VR is the big showstopper at the moment, with a lot of festivals and conferences focusing on grappling with the issues of making non-fiction work in this new medium. In this whirlwind of hype, it feels as though projects using other methods of interactive storytelling are sidelined – or at least don’t receive the attention they deserve because they aren’t this years big thing.
This is no slight on Caspar Sonnen – the curator of IDFA DocLab – he did an incredible job of showcasing a huge variety of work at IDFA from a diverse selection of makers (also addressing the lack of female speakers at last years conference!). He hit everything really. And this is where the DocLab is really interesting, they recognise large trends like VR, give them space and stage time, but also challenge their dominance. A key voice for this is through the awards.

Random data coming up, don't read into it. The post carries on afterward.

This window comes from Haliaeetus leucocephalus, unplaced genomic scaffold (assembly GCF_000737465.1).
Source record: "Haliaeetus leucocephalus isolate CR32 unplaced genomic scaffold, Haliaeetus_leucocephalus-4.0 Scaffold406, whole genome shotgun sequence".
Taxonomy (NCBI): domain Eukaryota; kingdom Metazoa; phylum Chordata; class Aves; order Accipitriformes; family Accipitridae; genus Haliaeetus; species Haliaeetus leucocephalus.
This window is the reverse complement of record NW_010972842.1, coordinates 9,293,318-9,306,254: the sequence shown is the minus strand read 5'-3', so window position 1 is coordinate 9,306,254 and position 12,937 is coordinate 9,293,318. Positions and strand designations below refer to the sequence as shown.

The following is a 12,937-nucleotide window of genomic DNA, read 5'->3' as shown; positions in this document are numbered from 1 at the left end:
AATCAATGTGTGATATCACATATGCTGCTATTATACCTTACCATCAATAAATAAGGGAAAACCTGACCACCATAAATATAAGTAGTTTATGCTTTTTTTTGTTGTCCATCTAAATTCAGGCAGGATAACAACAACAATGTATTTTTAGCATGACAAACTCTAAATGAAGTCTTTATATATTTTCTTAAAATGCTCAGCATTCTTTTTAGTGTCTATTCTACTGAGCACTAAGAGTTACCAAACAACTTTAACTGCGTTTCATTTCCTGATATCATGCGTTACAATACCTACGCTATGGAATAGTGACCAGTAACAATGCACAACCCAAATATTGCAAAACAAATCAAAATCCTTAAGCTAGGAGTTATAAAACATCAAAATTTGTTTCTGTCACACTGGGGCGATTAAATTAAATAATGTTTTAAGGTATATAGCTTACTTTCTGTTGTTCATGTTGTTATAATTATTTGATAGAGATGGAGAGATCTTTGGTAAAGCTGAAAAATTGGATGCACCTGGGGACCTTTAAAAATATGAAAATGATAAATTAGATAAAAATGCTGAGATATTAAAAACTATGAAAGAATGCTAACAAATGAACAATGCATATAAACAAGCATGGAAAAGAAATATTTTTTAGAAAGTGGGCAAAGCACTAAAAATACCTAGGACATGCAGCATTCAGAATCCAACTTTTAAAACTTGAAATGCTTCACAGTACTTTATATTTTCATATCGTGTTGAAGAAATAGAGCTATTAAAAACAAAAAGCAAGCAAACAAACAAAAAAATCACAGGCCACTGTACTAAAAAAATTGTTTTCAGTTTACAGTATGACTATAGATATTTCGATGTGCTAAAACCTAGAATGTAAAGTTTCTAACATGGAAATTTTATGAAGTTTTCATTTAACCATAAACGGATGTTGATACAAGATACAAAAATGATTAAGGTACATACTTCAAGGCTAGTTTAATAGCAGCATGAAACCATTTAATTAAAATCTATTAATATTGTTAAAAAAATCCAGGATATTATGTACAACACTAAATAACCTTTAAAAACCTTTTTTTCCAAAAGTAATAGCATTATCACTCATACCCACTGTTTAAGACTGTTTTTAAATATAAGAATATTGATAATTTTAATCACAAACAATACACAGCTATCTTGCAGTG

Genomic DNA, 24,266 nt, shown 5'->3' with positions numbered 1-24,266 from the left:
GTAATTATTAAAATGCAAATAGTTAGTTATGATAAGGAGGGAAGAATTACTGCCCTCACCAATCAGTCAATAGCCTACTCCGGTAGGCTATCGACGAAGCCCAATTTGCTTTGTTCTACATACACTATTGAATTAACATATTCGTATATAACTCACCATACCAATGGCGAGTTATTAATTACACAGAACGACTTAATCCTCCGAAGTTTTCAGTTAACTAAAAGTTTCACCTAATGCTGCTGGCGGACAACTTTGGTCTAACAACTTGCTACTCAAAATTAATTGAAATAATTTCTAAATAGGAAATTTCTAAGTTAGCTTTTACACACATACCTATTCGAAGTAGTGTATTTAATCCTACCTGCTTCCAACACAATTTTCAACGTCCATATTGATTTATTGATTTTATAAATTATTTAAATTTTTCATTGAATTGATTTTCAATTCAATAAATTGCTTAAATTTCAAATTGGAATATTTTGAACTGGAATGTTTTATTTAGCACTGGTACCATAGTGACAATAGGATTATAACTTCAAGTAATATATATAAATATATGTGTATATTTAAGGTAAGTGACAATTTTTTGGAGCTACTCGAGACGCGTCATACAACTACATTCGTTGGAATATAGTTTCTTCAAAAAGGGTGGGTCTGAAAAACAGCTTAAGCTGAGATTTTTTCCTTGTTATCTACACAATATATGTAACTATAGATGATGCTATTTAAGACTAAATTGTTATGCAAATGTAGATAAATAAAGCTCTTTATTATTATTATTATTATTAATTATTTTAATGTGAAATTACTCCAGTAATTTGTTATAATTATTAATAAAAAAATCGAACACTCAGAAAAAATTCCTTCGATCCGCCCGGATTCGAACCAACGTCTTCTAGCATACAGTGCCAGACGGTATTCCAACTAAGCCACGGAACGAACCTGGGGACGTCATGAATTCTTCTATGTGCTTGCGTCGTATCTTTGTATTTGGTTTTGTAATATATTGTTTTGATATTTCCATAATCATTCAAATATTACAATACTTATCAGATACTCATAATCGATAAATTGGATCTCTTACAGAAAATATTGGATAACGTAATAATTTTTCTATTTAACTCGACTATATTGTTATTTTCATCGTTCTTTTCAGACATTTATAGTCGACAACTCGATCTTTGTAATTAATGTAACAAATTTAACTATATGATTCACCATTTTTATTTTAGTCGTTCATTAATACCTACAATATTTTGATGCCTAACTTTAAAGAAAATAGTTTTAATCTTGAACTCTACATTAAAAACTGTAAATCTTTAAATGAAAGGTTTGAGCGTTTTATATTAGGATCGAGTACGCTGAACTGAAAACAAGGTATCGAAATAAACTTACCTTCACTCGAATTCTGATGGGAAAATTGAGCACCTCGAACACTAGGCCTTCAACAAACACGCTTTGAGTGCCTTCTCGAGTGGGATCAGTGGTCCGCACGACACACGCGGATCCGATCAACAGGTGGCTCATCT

Last year Sarah Koenig and Julie Schneider scooped the Interactive Storytelling award with their podcast Serial, with this comment from the judges:
We greatly enjoyed the spirit of experimentation in the 15 projects, which integrated complex materials with interesting interfaces and interactions. Many are highly ambitious, others more simple delightful experiences. A central question we returned to was: How much to value technological innovation and novelty over storytelling? In some cases, we felt that the form or technique detracted from the content and emotional impact. On the other hand we saw projects that used innovative audience engagement and participatory activities. We are in a tremendously exciting period in the evolution of story telling and what matters most is not how we tell our stories, but what we have to say.
Above all, we were deeply impressed by the simplicity and the rigorous storytelling of the winner of this years IDFA Doclab competition.
For this new award, we chose a project that has simplicity at its heart. The tools used for this project are indeed state of the art: the real world and human imagination.